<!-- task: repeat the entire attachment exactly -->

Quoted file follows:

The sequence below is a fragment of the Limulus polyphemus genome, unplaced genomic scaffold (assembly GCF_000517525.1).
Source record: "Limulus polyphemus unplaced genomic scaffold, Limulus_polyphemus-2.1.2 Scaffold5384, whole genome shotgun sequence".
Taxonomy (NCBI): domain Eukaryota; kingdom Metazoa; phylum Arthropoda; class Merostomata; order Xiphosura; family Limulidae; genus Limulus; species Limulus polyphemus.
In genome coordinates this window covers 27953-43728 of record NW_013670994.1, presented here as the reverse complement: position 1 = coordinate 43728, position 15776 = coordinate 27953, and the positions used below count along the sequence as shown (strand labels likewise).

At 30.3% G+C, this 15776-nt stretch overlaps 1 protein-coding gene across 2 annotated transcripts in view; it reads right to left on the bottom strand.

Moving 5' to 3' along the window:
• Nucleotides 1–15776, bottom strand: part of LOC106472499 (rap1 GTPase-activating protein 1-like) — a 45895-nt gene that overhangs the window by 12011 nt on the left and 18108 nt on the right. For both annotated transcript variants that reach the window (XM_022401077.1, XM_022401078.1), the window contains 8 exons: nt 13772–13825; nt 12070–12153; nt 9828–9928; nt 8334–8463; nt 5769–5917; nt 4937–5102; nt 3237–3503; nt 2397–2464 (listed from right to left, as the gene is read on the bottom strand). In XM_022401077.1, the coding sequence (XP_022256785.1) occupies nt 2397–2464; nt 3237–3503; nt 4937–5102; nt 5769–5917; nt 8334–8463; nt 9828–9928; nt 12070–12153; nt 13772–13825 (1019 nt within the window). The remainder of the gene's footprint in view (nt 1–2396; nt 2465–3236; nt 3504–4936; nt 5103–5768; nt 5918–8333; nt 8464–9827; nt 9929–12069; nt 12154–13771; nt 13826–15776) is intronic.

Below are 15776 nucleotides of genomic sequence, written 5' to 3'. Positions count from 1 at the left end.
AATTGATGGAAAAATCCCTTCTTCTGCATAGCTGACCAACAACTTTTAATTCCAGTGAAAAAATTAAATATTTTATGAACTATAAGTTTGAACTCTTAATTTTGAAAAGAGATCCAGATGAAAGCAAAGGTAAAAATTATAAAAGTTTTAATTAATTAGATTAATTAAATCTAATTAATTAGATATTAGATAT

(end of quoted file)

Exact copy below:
The sequence below is a fragment of the Limulus polyphemus genome, unplaced genomic scaffold (assembly GCF_000517525.1).
Source record: "Limulus polyphemus unplaced genomic scaffold, Limulus_polyphemus-2.1.2 Scaffold5384, whole genome shotgun sequence".
Taxonomy (NCBI): domain Eukaryota; kingdom Metazoa; phylum Arthropoda; class Merostomata; order Xiphosura; family Limulidae; genus Limulus; species Limulus polyphemus.
In genome coordinates this window covers 27953-43728 of record NW_013670994.1, presented here as the reverse complement: position 1 = coordinate 43728, position 15776 = coordinate 27953, and the positions used below count along the sequence as shown (strand labels likewise).

At 30.3% G+C, this 15776-nt stretch overlaps 1 protein-coding gene across 2 annotated transcripts in view; it reads right to left on the bottom strand.

Moving 5' to 3' along the window:
• Nucleotides 1–15776, bottom strand: part of LOC106472499 (rap1 GTPase-activating protein 1-like) — a 45895-nt gene that overhangs the window by 12011 nt on the left and 18108 nt on the right. For both annotated transcript variants that reach the window (XM_022401077.1, XM_022401078.1), the window contains 8 exons: nt 13772–13825; nt 12070–12153; nt 9828–9928; nt 8334–8463; nt 5769–5917; nt 4937–5102; nt 3237–3503; nt 2397–2464 (listed from right to left, as the gene is read on the bottom strand). In XM_022401077.1, the coding sequence (XP_022256785.1) occupies nt 2397–2464; nt 3237–3503; nt 4937–5102; nt 5769–5917; nt 8334–8463; nt 9828–9928; nt 12070–12153; nt 13772–13825 (1019 nt within the window). The remainder of the gene's footprint in view (nt 1–2396; nt 2465–3236; nt 3504–4936; nt 5103–5768; nt 5918–8333; nt 8464–9827; nt 9929–12069; nt 12154–13771; nt 13826–15776) is intronic.

Below are 15776 nucleotides of genomic sequence, written 5' to 3'. Positions count from 1 at the left end.
AATTGATGGAAAAATCCCTTCTTCTGCATAGCTGACCAACAACTTTTAATTCCAGTGAAAAAATTAAATATTTTATGAACTATAAGTTTGAACTCTTAATTTTGAAAAGAGATCCAGATGAAAGCAAAGGTAAAAATTATAAAAGTTTTAATTAATTAGATTAATTAAATCTAATTAATTAGATATTAGATAT